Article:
Saturday, July 11, 2009

What's Behind The Dramatic Drop In North Minneapolis Crime? (Summer Visitation 2009)

Photos By John Hoff

MPD's Officer Mark Klukow spoke to me a couple days about about the innovative bike-helmet-giveaway program (what I've dubbed "Helmet Heroes") but, during that same conversation, I had another pressing issue on my mind...

I wanted to know what was behind the recent dramatic drop in Minneapolis crime, particularly North Minneapolis crime. Though Klukow is not a spokesman for MPD, I figured he did have an opinion and many folks in NoMi have told me about Klukow's intelligence and insight. Turns out he's not just a pretty face but, well, the top photo is published especially for those readers who DO like to think of Klukow as a pretty face. As I've mentioned before, Klukow has a bit of a following in North Minneapolis, like he's a movie star or something.


A recent STrib article attributes the steep decline in crime to three causes: the impact of the foreclosure crisis in moving population out of North Minneapolis including (but unfortunately not limited to) some very serious thugs. I can't help but think of the demolition of the "Apartment Complexes of Anarchy" near the Hawthorne Eco Village. Suddenly that once-blighted area has gone from being "ground zero" for crime stats to a state of having nearly no crime at all. Something very similar has happened with 26th Ave. N. in the Jordan Neighborhood.

You really have to wonder when FIRST TIME HOME BUYERS are going to mentally catch up with the steep decline in North Minneapolis crime coupled with bargain basement home prices on charming 100-year-old homes with roomy back yards.

Second, the STrib article credits the work of the police in cracking down on crime, particularly violent offenders.

Third, the STrib credits the work of the Peace Foundation, which is run by Sondra Samuels, the wife of Council Member Don Samuels. Actually, the STrib threw all the credit to Don Samuels and didn't mention his wife, but some folks have asked me to remedy the error: it is, in fact, Sondra Samuels who is the driving force behind the Peace Foundation.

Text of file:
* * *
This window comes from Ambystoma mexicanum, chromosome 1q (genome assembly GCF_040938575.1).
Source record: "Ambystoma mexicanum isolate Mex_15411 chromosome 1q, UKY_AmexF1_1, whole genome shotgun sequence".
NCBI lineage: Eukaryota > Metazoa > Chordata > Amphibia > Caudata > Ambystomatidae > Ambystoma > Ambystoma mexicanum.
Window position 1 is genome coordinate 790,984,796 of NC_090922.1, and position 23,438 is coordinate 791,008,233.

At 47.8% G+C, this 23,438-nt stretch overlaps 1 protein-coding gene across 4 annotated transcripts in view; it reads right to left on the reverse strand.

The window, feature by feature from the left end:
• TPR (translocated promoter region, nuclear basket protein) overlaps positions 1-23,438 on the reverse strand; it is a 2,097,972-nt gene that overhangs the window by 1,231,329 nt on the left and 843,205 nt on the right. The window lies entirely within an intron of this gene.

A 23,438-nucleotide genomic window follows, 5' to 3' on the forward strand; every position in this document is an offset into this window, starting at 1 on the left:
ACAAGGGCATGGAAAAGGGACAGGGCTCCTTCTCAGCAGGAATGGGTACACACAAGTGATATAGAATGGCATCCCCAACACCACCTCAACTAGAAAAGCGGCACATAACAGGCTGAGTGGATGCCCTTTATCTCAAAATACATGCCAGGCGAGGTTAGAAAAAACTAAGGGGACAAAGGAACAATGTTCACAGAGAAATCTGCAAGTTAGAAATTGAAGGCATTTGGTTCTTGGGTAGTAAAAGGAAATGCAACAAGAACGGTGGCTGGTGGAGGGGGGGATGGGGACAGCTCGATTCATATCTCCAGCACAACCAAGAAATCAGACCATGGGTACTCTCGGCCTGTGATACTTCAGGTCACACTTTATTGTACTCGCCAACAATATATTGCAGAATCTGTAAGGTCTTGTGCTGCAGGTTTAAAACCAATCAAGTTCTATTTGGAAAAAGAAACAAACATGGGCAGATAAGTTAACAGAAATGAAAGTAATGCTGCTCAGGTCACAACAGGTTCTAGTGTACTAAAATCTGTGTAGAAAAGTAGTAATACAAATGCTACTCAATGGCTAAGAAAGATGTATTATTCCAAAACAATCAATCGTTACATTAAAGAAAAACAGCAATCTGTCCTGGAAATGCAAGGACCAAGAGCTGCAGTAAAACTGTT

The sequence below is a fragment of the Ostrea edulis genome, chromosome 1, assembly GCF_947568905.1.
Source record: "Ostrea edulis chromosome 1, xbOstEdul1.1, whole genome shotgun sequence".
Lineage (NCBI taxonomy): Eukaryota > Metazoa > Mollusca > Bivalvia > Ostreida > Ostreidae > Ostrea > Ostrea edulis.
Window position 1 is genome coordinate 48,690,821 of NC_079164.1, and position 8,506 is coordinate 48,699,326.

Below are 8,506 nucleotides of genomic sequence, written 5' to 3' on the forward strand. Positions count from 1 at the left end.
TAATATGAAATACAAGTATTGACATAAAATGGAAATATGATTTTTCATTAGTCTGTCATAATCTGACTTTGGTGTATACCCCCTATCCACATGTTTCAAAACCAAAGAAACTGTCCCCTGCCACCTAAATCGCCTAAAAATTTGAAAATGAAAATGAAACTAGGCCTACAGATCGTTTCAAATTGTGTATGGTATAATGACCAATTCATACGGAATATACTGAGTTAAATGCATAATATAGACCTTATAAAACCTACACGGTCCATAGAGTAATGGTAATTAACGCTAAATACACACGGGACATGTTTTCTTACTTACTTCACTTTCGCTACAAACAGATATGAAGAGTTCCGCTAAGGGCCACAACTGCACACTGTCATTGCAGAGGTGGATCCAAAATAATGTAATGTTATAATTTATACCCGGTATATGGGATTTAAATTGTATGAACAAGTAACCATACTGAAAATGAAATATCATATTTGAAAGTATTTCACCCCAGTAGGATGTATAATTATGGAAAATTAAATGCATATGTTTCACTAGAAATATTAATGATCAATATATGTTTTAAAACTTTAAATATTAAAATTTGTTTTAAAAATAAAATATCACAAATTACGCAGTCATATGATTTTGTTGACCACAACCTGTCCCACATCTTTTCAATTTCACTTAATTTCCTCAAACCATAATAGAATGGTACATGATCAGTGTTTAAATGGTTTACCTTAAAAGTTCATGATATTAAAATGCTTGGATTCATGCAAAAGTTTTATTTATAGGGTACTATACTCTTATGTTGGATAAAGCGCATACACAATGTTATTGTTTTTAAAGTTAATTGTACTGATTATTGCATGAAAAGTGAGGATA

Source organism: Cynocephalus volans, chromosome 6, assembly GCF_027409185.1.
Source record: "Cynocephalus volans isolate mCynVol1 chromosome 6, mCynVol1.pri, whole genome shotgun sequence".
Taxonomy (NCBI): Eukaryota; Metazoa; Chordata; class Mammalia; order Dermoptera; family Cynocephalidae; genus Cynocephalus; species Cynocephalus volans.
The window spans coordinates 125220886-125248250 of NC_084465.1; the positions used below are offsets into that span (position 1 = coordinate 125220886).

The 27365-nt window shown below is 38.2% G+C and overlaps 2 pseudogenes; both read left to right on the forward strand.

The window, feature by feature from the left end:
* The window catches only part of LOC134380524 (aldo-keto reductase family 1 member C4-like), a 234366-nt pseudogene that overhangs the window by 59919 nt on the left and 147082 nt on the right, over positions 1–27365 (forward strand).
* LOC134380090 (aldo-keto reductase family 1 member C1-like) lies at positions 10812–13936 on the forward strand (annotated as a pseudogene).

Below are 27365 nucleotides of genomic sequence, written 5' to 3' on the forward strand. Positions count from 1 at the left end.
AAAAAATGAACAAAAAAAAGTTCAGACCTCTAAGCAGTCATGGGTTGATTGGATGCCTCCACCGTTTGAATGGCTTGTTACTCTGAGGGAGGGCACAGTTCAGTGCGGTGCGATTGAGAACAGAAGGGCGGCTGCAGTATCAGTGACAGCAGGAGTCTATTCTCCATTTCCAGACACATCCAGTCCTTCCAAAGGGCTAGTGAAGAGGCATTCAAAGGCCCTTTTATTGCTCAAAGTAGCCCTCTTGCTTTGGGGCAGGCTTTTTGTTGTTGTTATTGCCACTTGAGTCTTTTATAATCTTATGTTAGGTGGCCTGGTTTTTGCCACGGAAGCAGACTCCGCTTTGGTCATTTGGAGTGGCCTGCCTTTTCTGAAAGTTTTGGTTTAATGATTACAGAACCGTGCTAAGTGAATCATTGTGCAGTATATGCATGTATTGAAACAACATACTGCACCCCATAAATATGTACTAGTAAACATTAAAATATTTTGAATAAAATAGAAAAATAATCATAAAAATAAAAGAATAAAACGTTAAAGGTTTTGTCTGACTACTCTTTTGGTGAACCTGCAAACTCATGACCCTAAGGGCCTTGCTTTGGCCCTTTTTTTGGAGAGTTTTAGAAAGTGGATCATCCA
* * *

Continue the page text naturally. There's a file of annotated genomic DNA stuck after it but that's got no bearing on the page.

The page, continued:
In reading the article, my first reaction was this: I can understand the impact of foreclosures and smart, energetic police work, but explain to me how the Peace Foundation should get just as much credit as the other two factors? This is the question I had for Mark Klukow.

And Klukow had a great answer: the Peace Foundation has attracted the energy of many other individuals and entities, channeling this postive force in a productive direction. Also, through "diplomacy" the Peace Foundation has "taken the tribalism of out North Minneapolis politics." So, yes, the Peace Foundation deserves this kind of credit because they've actually had this kind of impact.

Klukow then expanded on the notion of who should be given credit for the dramatic drop in crime, in particular a drop in murder. (Click here for a very enlightening bar graph) Klukow said the credit is "like a big pie" and, in his opinion, more than three causes should be getting "pieces of the pie" or, as Klukow put it, "at least slivers." He dubbed the Johnny Northside blog a "pie sliver."

Klukow said credit should be given to "anybody putting energy into the problem."

Here are some places where Klukow said credit is due. First, the Violent Criminal Apprehension Team (VCAT), the Violent Offenders Task Force (VOTF) and the Community Responsibility Team (CRT) unit in the 4th Precinct. A guy named Shane Price has worked to get hundreds of guns off the streets. There are also many church projects having some kind of positive impact.

Klukow said even blogs deserve some of the credit. Indeed, there is plenty of "pie" for everybody who is playing an active, helpful role. If you're part of the solution instead of part of the problem, pat yourself on the back.

Klukow sees the future of West Broadway as being, hopefully, something like 50th and France. (Click here for more info) He is very hopeful about the future of NoMi. At the dinner table, one of the hostesses asked Klukow about the idea of public entities like the city and county selling foreclosed homes to police officers for a dollar, so the police officers would move to North Minneapolis.

Klukow thought the idea had both positives and negatives. Obviously, it's would be a great deal on a house in a rapidly-revitalizing neighborhood. But Klukow thinks you'd never want to LIVE in the same neighborhood where you're a cop. Klukow points out he's arrested hundreds of bad guys, and they're often out on the street again within a day. Why would he plunk his family down in the middle of a bunch of criminals he'd arrested?

On the other hand, a police officer who got a great deal on a house and worked ELSEWHERE, well, that would be positive for both the officer and the neighborhood.
My 12-year-old son, Alex, also asked a few questions. He wanted to know about Klukow's former undercover role. Did Klukow ever go to 3020 6th St. N. and buy drugs? Klukow answered his undercover work was downtown, not in North Minneapolis. Furthermore, the work wasn't as exciting as it sounds.

There was very little action and a whole lot of paperwork.

Once again, here's the blog of Klukow and his partner (click here). Remember, this summer kids who wear their helmets with a "bike cops" sticker may win a prize.

1 comment:

Jordan Neighbor said...

HA!HA! This is GREAT!

I love the picture of the guys trying to look tough!!

Way to go Helmet Heroes!

Hey Klukow, Let us know when you want to hit the corner of Penn/26th and we'll round up a bunch of neighbors to help the guys 'look tough'!